Macro Analysis /
Global

African bonds underperformed sovereign high yielders since pandemic

  • Forex: Bearish bias on Kenyan shilling persists

  • Fixed Income: African bonds underperformed sovereign high yielders since pandemic

  • Macroeconomic: Ghana’s producer inflation slowed to 52.2% in December

Alexa Archibald
Alexa Archibald

Commodities Analyst

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Tavis C. McCourt
Kieran Siney
ETM Analytics
19 January 2023
Published byETM Analytics

GLOBAL

US Treasuries are extending their gains in early trade this morning following a bond rally yesterday which was sparked by the BoJ and then supported by weaker-than-expected US economic data. The benchmark US 10 yr yield is trading below 3.35%, while the 2yr yield is just above 4.000%, levels not seen since September last year. The rate-sensitive 5yr tenor, meanwhile, is trading below its 200DMA for the first time since August 2021 to illustrate how the bond market bulls have regained control of the market. German bunds were also bid yesterday, with the curve bear flattening and the inversion of the 2v10 spread deepening to almost 45bp.

Australian bonds have rallied this morning, with yields sliding more than 20bp as the market catches up to yesterday’s moves. Traders are rushing into havens amid a slowing US economy that is heightening recession fears. This may be carried through into the European and US sessions later today, with equity markets looking to remain on the back foot and very little data out to ease any concerns regarding economic growth.

AFRICA

Ghana: More than 24 aid and campaign groups on Wednesday called on international creditors to cancel a large proportion of Ghana's debts. In an open letter, the groups which all have operations in Ghana said that "the people of Ghana have suffered extensively from the crisis. Wealthy private lenders must share in the costs of a crisis they helped to create and cancel the debt." Signatories of the letter, which included Oxfam, Christian Aid, Caritas Ghana, Debt Justice, and ActionAid, said that the key challenge was to get private lenders to agree to a significant debt cancellation. The groups added, "the G20 can help by making clear that Ghana will be politically and financially supported to remain in default on any creditor which does not accept the necessary debt restructuring."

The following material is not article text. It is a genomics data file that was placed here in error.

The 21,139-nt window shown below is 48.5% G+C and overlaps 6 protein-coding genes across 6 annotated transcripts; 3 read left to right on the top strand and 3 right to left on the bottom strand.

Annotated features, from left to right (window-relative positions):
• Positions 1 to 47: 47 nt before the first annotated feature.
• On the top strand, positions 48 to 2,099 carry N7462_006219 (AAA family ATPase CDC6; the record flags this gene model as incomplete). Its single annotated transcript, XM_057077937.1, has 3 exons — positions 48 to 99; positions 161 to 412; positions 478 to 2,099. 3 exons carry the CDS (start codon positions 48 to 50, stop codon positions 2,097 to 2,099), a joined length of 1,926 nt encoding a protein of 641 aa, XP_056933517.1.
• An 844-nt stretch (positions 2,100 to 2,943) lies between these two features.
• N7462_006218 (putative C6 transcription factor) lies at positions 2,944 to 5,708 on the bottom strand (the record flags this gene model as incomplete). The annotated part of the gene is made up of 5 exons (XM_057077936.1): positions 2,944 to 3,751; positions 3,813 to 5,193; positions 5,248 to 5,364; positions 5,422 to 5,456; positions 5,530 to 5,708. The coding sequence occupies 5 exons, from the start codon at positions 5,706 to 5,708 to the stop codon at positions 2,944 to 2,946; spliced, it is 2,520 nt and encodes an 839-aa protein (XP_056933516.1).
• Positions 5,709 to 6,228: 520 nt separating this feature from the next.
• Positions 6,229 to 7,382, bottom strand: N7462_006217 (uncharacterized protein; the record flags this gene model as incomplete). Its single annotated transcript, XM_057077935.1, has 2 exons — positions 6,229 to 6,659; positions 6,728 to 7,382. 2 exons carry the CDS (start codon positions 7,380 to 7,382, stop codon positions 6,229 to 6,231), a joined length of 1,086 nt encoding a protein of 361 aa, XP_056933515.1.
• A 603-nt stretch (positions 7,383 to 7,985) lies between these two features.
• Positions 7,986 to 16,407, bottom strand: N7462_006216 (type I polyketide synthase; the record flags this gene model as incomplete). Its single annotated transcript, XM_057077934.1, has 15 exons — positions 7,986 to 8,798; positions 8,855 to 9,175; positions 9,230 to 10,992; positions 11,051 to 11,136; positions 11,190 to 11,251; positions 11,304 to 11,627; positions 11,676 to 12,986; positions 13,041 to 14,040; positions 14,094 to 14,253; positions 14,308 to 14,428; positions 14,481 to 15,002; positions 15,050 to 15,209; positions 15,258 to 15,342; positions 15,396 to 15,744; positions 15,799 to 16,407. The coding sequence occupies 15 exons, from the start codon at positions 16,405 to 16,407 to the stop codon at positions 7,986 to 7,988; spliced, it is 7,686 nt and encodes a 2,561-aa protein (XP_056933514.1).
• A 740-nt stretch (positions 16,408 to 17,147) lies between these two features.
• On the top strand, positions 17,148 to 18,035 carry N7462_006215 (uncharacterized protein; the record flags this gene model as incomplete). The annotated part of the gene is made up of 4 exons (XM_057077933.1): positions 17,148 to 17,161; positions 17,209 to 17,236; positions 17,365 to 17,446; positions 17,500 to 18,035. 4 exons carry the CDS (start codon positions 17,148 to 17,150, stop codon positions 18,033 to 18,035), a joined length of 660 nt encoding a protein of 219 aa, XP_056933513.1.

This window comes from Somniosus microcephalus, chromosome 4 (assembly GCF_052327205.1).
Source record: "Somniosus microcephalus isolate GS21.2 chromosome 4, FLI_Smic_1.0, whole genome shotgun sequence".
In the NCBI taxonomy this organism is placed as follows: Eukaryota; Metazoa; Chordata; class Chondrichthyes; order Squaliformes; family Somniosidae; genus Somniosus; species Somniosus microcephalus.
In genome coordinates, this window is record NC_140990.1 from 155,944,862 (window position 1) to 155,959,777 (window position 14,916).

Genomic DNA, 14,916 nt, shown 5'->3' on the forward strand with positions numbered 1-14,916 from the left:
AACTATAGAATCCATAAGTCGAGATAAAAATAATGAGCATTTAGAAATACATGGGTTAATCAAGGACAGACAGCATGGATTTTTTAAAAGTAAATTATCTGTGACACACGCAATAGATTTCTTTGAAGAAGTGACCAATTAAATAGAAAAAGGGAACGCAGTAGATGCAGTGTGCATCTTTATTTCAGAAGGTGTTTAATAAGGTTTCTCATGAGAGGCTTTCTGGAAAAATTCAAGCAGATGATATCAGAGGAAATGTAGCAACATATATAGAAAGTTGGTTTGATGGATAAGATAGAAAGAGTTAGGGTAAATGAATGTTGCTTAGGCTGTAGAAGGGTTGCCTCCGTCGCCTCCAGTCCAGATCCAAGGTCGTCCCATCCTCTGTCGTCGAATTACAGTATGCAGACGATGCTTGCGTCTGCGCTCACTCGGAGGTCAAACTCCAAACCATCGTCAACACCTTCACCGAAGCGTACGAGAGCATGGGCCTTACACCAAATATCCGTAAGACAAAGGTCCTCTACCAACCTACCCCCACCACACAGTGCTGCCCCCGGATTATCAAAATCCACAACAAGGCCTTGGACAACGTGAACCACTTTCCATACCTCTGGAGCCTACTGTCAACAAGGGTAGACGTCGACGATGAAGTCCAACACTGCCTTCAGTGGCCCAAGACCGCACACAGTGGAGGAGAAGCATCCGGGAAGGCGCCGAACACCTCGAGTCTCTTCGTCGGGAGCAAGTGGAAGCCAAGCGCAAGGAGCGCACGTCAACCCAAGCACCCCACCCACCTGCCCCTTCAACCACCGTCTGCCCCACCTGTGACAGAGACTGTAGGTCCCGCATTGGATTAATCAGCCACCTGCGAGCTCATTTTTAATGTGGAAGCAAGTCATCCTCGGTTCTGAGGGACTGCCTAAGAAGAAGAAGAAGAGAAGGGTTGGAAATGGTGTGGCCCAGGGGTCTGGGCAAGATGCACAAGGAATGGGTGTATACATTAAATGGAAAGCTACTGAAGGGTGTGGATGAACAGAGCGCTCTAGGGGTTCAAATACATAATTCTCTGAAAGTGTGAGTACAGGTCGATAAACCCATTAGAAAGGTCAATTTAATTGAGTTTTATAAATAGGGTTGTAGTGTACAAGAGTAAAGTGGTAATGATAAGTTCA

Kenya: Central Bank of Kenya Governor Patrick Njoroge has forecast economic growth to increase by as much as 6.2% this year, compared with an estimated 5.6% in 2022. According to Njoroge, Kenya, the world’s biggest exporter of black tea and a popular wildlife tourist destination, will benefit from having a diversified economy and limited exposure to global undercurrents. Njoroge’s comments come as the Horn of Africa region battles the most severe drought in four decades that has curbed production of key Kenyan farm exports, including tea, flowers, fruit, and vegetable, its biggest generator of foreign exchange after remittances by Kenyans living abroad. Agriculture, Kenya’s economic mainstay, contracted for a fourth consecutive quarter in the three months through September. Meanwhile, Njoroge also said that Kenya’s “borrowing will need to be measured” to tackle debt vulnerabilities and ensure sustainability. Kenya plans to tap the markets to plug its budget deficit.